Dali_stock.JPGThe DALI LEKTOR 8's were consistently described as having a subdued high end. "Muted" was the most oft descriptor though consistently the speakers were described as "pleasing" and "natural." Bass was consistently described with positive words like "tight" and "punchy." There were times that the speakers came off as a little bass heavy but overall the comments seemed to favor the DALIs in the bass department. Mids were a little more often described negatively with words like "recessed" and "muted" though we do see more positive words like "natural" and "warm." While the bass and treble comments were pretty consistent, the midrange comments were consistently inconsistent. They varied in positive and negative in the same comparison. This may have to do more with source material and the interaction with the room and the speaker.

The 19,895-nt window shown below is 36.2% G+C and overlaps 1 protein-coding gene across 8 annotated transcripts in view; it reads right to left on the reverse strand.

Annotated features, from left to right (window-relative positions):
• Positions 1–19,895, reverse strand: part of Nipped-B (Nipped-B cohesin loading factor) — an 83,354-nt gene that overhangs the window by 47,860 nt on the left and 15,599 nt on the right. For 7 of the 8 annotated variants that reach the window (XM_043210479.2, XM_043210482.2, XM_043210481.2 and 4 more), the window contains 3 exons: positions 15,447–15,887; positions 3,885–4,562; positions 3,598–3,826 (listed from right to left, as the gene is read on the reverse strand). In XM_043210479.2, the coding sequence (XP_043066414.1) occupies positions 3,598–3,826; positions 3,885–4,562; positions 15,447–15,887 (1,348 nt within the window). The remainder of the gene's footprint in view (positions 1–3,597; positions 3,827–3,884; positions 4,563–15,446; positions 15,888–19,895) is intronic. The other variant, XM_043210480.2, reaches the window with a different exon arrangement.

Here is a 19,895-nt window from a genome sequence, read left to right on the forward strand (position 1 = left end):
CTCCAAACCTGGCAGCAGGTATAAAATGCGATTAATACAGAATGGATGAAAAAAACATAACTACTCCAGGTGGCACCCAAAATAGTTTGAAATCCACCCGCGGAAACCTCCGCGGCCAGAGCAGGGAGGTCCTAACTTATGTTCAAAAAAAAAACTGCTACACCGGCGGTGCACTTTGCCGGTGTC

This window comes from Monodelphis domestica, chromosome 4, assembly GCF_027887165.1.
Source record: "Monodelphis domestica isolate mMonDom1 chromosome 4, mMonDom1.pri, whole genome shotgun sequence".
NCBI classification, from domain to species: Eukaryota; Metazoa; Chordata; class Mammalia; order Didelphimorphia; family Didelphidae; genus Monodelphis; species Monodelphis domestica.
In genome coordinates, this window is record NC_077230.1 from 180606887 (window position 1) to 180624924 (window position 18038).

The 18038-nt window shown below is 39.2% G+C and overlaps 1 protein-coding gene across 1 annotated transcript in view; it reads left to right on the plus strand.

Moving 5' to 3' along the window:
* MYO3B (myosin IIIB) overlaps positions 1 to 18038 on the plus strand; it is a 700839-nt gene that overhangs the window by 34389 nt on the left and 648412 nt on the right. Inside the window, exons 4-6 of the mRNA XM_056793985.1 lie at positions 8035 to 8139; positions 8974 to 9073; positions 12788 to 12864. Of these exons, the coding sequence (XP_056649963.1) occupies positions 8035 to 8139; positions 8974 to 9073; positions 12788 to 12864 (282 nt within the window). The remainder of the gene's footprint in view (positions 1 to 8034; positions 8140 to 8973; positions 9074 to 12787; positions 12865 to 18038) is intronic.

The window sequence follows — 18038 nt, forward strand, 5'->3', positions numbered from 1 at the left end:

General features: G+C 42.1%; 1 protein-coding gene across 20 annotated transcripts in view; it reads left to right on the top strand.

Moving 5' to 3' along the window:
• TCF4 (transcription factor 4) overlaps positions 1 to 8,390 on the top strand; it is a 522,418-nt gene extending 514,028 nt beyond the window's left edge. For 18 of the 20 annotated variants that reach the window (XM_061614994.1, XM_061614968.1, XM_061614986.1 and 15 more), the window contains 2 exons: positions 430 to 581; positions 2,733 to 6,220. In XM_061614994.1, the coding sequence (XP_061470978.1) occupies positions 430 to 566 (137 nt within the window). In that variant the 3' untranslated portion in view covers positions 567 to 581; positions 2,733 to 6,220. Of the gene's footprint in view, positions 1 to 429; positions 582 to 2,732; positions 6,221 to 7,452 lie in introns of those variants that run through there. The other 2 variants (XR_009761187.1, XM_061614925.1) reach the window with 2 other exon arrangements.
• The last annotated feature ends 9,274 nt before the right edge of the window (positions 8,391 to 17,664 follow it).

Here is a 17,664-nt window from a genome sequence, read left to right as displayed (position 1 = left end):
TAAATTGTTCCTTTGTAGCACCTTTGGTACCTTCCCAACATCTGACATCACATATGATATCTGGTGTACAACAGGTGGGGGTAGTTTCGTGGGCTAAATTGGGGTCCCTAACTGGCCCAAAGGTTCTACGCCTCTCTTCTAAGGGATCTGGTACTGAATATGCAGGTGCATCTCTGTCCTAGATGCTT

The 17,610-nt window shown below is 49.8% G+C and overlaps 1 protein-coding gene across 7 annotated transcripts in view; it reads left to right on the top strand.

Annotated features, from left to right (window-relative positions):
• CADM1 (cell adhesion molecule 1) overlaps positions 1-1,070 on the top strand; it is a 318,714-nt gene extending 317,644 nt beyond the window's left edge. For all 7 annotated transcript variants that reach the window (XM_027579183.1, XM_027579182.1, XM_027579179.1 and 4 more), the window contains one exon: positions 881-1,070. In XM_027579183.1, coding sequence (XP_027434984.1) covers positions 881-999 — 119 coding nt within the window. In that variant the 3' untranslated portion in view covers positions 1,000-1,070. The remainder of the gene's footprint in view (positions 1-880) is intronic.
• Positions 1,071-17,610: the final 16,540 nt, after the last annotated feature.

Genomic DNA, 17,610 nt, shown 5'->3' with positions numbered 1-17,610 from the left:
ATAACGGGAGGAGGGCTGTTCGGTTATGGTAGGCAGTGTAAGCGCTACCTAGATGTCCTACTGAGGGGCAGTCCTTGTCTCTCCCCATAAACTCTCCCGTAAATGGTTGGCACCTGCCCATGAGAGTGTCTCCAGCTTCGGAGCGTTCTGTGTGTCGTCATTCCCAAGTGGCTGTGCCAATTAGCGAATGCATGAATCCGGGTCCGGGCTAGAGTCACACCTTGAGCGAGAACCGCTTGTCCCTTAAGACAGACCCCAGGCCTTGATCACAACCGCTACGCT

Imaging and soundstage were both generally reviewed as positive by the listeners. The soundstage was described most often as "wide" except when the DALIs were compared to the Salks. In that comparison, the most oft used word was "narrow." Imaging overall was very positive with words like "good" and "detailed" but again, in the Salk comparison, the DALIs were described as "OK." Generally the dynamic range was viewed as "limited" though there were a few positive comments. A few of the listeners suggested that the bottom end response of the speaker might have been obscuring the top end and therefore limiting the range.

Infinity Classia C336